THE NUMBER OF uninsured families without health insurance is estimated by some sources to be about 47 million, with more than a third of those being households with family incomes of $40,900 or more.

In short, the middle class shares this problem with the poor. What is amazing is that Gov. Rendell, at a recent local forum in Lancaster sponsored by Progressives 4 Pennsylvania, conceded that a single-payer model of health care for Pennsylvanians might be better.

But Pennsylvania's powerful health-insurance lobbies and lack of support on the national level are hurdles, he said, according to the April 5 Lancaster New Era.

Rendell talked about his health-care proposal, which would rely on the existing insurance system and would exclude many people.

Chuck Pennacchio, who ran on the Democratic ticket for senator, is now working for single-payer health care. He explained why he thought that approach is superior. "Unless it's single-payer, it's not universal," Pennacchio said before Rendell arrived.

"It's only universal if everyone is covered . . . Our bill gets at the source of the problem. We already have single-payer health care. It's called Medicare, and it works."

Under a single-payer plan, one entity - a government-run office - would collect all health- care fees, and pay all health-care costs. The money would come from taxation.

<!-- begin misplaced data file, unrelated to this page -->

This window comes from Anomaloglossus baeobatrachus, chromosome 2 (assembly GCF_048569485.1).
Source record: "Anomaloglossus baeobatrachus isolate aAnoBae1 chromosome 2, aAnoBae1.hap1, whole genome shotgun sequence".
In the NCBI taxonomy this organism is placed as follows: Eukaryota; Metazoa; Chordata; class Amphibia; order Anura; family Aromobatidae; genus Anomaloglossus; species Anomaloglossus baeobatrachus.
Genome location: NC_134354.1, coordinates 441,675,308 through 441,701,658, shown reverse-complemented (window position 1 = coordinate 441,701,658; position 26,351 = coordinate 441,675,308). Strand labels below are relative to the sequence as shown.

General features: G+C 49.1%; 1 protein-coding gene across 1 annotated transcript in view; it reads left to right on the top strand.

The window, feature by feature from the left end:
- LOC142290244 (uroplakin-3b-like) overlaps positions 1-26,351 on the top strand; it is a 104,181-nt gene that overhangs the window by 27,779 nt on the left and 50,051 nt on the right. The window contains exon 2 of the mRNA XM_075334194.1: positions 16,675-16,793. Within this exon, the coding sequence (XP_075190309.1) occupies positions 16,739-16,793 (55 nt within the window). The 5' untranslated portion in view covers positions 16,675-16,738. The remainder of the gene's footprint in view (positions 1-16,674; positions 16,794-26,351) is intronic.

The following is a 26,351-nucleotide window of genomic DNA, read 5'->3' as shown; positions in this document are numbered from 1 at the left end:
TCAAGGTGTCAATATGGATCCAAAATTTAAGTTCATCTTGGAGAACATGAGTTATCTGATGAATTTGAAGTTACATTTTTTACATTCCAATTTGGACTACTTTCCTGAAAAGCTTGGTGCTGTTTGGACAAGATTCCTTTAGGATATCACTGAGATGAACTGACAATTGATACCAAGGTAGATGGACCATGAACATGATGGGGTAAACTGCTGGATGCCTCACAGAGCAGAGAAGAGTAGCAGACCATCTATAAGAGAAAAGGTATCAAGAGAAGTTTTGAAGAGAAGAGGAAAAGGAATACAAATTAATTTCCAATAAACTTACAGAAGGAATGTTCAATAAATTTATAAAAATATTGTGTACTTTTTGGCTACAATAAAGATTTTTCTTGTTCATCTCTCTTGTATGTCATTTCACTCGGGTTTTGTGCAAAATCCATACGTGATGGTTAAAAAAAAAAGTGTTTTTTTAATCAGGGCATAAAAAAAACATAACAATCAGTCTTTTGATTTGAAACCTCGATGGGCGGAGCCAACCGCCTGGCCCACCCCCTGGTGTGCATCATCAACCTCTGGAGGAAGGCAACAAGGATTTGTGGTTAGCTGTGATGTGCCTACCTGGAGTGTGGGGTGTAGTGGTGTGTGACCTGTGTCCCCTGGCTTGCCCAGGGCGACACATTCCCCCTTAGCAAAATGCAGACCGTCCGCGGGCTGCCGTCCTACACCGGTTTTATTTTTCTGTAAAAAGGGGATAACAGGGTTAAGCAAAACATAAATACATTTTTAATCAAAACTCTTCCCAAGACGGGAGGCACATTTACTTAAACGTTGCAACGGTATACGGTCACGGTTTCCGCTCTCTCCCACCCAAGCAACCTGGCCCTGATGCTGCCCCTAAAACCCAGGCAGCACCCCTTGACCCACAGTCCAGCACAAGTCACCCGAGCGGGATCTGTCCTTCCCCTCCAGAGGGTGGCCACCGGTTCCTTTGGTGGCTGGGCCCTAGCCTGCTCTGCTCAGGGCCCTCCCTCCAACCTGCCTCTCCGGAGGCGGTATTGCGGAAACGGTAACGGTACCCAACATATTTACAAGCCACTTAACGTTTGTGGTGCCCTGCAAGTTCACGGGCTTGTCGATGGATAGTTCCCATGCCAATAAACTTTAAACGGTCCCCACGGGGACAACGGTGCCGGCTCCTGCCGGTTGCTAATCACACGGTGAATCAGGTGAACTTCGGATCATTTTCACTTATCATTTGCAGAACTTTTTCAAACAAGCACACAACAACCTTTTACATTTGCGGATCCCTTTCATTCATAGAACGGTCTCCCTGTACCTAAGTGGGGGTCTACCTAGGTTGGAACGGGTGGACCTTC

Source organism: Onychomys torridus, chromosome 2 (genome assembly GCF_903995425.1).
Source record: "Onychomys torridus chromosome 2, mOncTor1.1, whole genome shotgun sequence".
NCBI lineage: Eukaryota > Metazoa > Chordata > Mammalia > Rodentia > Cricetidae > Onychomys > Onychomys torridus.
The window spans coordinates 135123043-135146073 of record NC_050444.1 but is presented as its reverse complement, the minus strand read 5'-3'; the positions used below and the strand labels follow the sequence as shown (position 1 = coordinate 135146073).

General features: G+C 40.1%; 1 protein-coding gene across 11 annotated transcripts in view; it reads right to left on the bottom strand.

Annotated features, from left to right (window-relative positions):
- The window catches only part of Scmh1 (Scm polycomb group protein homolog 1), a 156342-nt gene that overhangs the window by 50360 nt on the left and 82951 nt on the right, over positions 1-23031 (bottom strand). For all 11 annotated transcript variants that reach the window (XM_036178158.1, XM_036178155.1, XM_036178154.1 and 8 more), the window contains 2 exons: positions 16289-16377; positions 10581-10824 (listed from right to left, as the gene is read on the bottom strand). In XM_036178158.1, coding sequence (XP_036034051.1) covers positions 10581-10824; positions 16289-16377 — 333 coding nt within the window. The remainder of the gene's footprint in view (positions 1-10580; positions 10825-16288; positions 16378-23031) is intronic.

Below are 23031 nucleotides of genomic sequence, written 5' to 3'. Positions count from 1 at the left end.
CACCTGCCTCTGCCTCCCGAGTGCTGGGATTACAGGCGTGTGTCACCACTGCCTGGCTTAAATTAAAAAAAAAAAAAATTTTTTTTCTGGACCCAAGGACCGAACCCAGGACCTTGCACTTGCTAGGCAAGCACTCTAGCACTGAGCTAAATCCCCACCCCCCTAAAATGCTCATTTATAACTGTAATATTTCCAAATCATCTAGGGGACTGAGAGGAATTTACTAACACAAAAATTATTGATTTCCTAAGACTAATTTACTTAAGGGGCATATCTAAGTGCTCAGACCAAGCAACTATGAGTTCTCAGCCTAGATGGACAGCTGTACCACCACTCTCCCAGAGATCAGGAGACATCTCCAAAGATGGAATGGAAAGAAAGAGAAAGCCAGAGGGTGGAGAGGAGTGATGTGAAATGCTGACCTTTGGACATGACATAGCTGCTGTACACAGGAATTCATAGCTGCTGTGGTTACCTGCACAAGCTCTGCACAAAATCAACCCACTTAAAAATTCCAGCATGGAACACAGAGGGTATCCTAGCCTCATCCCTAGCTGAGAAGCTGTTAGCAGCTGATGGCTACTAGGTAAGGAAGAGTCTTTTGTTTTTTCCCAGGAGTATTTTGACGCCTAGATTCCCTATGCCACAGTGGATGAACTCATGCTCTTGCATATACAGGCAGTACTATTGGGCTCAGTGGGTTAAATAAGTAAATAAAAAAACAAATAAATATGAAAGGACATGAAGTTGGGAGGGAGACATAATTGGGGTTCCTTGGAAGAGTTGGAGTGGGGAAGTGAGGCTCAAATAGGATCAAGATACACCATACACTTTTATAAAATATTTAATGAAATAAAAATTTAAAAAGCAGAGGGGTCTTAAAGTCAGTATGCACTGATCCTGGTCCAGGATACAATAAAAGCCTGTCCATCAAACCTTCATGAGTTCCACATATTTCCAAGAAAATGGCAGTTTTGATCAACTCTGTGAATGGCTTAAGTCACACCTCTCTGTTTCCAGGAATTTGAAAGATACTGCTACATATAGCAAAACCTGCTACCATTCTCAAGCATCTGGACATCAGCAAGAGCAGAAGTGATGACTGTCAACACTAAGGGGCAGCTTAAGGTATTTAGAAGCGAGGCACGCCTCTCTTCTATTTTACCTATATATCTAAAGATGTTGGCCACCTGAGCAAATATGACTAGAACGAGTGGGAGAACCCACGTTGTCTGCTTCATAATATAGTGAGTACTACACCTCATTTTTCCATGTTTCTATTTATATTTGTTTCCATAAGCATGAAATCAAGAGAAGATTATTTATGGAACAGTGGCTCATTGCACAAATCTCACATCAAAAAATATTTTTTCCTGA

Yet the plan proposed by Senate Bill 300, the state proposal that Pennacchio supports, would not be "socialized medicine."

Although it would be publicly financed, like Medicare, it would be privately delivered. This means doctors wouldn't work for the state and people would go to doctors of their own choosing. Single-payer is the kind of health-care plan that 86 other advanced countries have.

That these programs are less expensive is easy to establish: The United States spent an average of $6,102 a person on it in 2004, according to the Organization for Economic Cooperation and Development, while Canada spent $3,165, France $3,159, Australia $3,120 and Britain just $2,508.

Statistics also show that this approach provides better care. This emerges most clearly from what is widely considered the best measure of the quality of a health system, infant mortality.

ON THIS criterion, the United States is 36th from the top, with 6.63 infant deaths per 1,000 births, below all of the countries in western Europe. (Sweden is the best in that region, with 2.77 deaths per thousand, Italy the worst with 6.07.) And the United States is below Singapore (2.28, the best in the world), Japan, the Czech Republic, Slovenia, Canada, Cuba . . .

Other modes of measurement would also show that our health offers shockingly poor care - except to the rich. These modes include, among others, child survival to 5 years of age, social disparities in care, experiences with the health-care system, the quality of the primary-care base and preventive medicine.

In Lancaster, Rendell said, "Would I sign single-payer legislation if it came to me? Yes."

But he, like so many, he think it is impossible to pass because the health-insurance industry is so powerful and wishes to protect its profits.

But those who support SB 300 should call or write Gov. Rendell - and their legislators - and say so! Isn't it possible that if we all speak out, the will of the people in Pennsylvania could turn out to be more important than the power of organized money? *

Linda Hunt Beckman is a professor of English at Arcadia University. She is a member of the activist organization Neighborhood Networks (www.phillynn.org).